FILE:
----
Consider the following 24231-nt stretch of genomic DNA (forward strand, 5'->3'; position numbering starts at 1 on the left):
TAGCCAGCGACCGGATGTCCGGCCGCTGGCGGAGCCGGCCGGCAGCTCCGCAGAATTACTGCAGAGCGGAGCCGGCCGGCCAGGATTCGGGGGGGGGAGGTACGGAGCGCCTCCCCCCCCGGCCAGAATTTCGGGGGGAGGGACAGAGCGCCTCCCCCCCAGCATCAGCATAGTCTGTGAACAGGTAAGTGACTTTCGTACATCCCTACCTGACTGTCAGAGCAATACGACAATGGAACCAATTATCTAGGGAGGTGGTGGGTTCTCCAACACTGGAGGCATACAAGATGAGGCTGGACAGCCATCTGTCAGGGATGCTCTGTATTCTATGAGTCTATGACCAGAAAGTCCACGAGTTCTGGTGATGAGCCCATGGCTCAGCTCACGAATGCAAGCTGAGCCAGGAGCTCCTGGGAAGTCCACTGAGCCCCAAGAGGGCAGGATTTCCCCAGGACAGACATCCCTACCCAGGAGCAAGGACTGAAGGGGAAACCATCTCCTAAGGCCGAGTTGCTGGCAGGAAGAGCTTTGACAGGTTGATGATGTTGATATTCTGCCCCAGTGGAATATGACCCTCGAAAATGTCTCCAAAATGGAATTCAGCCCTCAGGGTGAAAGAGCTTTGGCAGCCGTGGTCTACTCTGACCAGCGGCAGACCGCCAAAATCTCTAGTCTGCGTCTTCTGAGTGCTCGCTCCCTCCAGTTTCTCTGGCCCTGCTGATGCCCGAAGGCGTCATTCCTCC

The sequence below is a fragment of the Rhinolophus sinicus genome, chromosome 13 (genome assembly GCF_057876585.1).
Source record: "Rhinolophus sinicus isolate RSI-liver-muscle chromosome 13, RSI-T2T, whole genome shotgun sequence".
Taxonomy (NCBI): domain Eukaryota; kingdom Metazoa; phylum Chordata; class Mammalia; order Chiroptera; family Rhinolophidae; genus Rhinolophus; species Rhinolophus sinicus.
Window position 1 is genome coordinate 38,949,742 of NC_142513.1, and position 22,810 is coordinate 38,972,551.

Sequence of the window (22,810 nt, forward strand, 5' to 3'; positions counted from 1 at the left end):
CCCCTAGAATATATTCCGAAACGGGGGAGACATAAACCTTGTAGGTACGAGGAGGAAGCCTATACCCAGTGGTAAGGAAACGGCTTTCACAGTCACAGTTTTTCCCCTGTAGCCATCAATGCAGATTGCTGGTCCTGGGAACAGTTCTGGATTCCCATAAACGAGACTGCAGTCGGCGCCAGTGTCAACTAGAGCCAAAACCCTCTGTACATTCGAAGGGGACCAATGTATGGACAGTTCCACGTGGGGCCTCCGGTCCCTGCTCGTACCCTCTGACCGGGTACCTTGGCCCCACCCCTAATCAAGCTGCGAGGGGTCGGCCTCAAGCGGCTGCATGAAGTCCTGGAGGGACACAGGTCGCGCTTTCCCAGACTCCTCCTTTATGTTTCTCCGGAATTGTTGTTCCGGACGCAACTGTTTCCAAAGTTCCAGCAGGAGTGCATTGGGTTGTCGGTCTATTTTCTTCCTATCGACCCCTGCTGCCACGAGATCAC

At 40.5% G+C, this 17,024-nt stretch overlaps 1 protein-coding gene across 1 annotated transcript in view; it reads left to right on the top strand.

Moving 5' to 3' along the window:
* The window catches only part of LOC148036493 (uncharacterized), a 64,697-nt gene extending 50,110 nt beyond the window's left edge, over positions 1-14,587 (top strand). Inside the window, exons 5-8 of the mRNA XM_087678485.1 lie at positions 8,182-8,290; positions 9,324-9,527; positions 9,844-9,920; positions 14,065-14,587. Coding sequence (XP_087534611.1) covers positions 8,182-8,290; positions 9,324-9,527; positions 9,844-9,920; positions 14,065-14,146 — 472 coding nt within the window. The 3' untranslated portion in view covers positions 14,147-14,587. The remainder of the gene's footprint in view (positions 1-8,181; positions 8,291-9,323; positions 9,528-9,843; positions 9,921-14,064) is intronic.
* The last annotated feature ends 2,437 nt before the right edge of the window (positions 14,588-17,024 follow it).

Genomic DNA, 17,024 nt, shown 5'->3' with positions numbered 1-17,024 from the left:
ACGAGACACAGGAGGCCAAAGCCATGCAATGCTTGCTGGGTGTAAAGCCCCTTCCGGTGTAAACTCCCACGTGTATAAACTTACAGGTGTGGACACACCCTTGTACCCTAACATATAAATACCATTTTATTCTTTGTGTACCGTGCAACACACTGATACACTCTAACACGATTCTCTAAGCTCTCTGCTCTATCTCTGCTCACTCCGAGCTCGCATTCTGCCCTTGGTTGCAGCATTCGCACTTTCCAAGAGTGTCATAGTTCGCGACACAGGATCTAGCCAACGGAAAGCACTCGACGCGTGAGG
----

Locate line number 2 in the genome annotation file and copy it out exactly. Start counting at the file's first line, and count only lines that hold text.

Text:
TAGCCAGCGACCGGATGTCCGGCCGCTGGCGGAGCCGGCCGGCAGCTCCGCAGAATTACTGCAGAGCGGAGCCGGCCGGCCAGGATTCGGGGGGGGGAGGTACGGAGCGCCTCCCCCCCCGGCCAGAATTTCGGGGGGAGGGACAGAGCGCCTCCCCCCCAGCATCAGCATAGTCTGTGAACAGGTAAGTGACTTTCGTACATCCCTACCTGACTGTCAGAGCAATACGACAATGGAACCAATTATCTAGGGAGGTGGTGGGTTCTCCAACACTGGAGGCATACAAGATGAGGCTGGACAGCCATCTGTCAGGGATGCTCTGTATTCTATGAGTCTATGACCAGAAAGTCCACGAGTTCTGGTGATGAGCCCATGGCTCAGCTCACGAATGCAAGCTGAGCCAGGAGCTCCTGGGAAGTCCACTGAGCCCCAAGAGGGCAGGATTTCCCCAGGACAGACATCCCTACCCAGGAGCAAGGACTGAAGGGGAAACCATCTCCTAAGGCCGAGTTGCTGGCAGGAAGAGCTTTGACAGGTTGATGATGTTGATATTCTGCCCCAGTGGAATATGACCCTCGAAAATGTCTCCAAAATGGAATTCAGCCCTCAGGGTGAAAGAGCTTTGGCAGCCGTGGTCTACTCTGACCAGCGGCAGACCGCCAAAATCTCTAGTCTGCGTCTTCTGAGTGCTCGCTCCCTCCAGTTTCTCTGGCCCTGCTGATGCCCGAAGGCGTCATTCCTCC